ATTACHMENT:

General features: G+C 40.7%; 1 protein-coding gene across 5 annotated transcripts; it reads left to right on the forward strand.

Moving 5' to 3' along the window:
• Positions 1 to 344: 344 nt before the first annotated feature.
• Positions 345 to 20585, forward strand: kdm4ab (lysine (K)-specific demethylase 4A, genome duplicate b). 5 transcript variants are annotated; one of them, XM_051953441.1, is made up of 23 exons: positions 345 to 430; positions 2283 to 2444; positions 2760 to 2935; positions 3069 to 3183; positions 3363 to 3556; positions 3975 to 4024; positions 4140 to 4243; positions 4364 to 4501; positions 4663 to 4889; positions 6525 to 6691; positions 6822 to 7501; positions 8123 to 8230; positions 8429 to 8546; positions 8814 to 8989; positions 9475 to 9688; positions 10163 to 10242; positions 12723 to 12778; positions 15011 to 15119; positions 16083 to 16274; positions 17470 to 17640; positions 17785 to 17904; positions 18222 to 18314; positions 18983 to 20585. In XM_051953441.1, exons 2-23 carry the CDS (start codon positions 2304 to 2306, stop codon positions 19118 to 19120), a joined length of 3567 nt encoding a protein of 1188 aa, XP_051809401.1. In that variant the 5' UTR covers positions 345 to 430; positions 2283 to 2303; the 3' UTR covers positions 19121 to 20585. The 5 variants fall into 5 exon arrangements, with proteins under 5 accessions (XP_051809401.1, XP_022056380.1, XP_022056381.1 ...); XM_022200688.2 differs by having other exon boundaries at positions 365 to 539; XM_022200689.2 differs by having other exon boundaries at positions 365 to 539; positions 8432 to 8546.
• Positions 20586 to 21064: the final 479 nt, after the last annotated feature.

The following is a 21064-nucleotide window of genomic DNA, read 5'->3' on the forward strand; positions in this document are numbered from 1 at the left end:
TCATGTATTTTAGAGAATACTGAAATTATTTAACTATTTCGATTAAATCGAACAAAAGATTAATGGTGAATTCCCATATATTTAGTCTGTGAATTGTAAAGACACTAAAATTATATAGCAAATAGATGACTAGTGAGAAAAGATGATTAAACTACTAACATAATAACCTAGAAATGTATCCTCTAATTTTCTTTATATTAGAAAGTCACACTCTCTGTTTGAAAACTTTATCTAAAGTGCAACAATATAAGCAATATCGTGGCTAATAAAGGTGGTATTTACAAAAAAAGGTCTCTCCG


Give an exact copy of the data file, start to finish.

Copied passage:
General features: G+C 40.7%; 1 protein-coding gene across 5 annotated transcripts; it reads left to right on the forward strand.

Moving 5' to 3' along the window:
• Positions 1 to 344: 344 nt before the first annotated feature.
• Positions 345 to 20585, forward strand: kdm4ab (lysine (K)-specific demethylase 4A, genome duplicate b). 5 transcript variants are annotated; one of them, XM_051953441.1, is made up of 23 exons: positions 345 to 430; positions 2283 to 2444; positions 2760 to 2935; positions 3069 to 3183; positions 3363 to 3556; positions 3975 to 4024; positions 4140 to 4243; positions 4364 to 4501; positions 4663 to 4889; positions 6525 to 6691; positions 6822 to 7501; positions 8123 to 8230; positions 8429 to 8546; positions 8814 to 8989; positions 9475 to 9688; positions 10163 to 10242; positions 12723 to 12778; positions 15011 to 15119; positions 16083 to 16274; positions 17470 to 17640; positions 17785 to 17904; positions 18222 to 18314; positions 18983 to 20585. In XM_051953441.1, exons 2-23 carry the CDS (start codon positions 2304 to 2306, stop codon positions 19118 to 19120), a joined length of 3567 nt encoding a protein of 1188 aa, XP_051809401.1. In that variant the 5' UTR covers positions 345 to 430; positions 2283 to 2303; the 3' UTR covers positions 19121 to 20585. The 5 variants fall into 5 exon arrangements, with proteins under 5 accessions (XP_051809401.1, XP_022056380.1, XP_022056381.1 ...); XM_022200688.2 differs by having other exon boundaries at positions 365 to 539; XM_022200689.2 differs by having other exon boundaries at positions 365 to 539; positions 8432 to 8546.
• Positions 20586 to 21064: the final 479 nt, after the last annotated feature.

The following is a 21064-nucleotide window of genomic DNA, read 5'->3' on the forward strand; positions in this document are numbered from 1 at the left end:
TCATGTATTTTAGAGAATACTGAAATTATTTAACTATTTCGATTAAATCGAACAAAAGATTAATGGTGAATTCCCATATATTTAGTCTGTGAATTGTAAAGACACTAAAATTATATAGCAAATAGATGACTAGTGAGAAAAGATGATTAAACTACTAACATAATAACCTAGAAATGTATCCTCTAATTTTCTTTATATTAGAAAGTCACACTCTCTGTTTGAAAACTTTATCTAAAGTGCAACAATATAAGCAATATCGTGGCTAATAAAGGTGGTATTTACAAAAAAAGGTCTCTCCG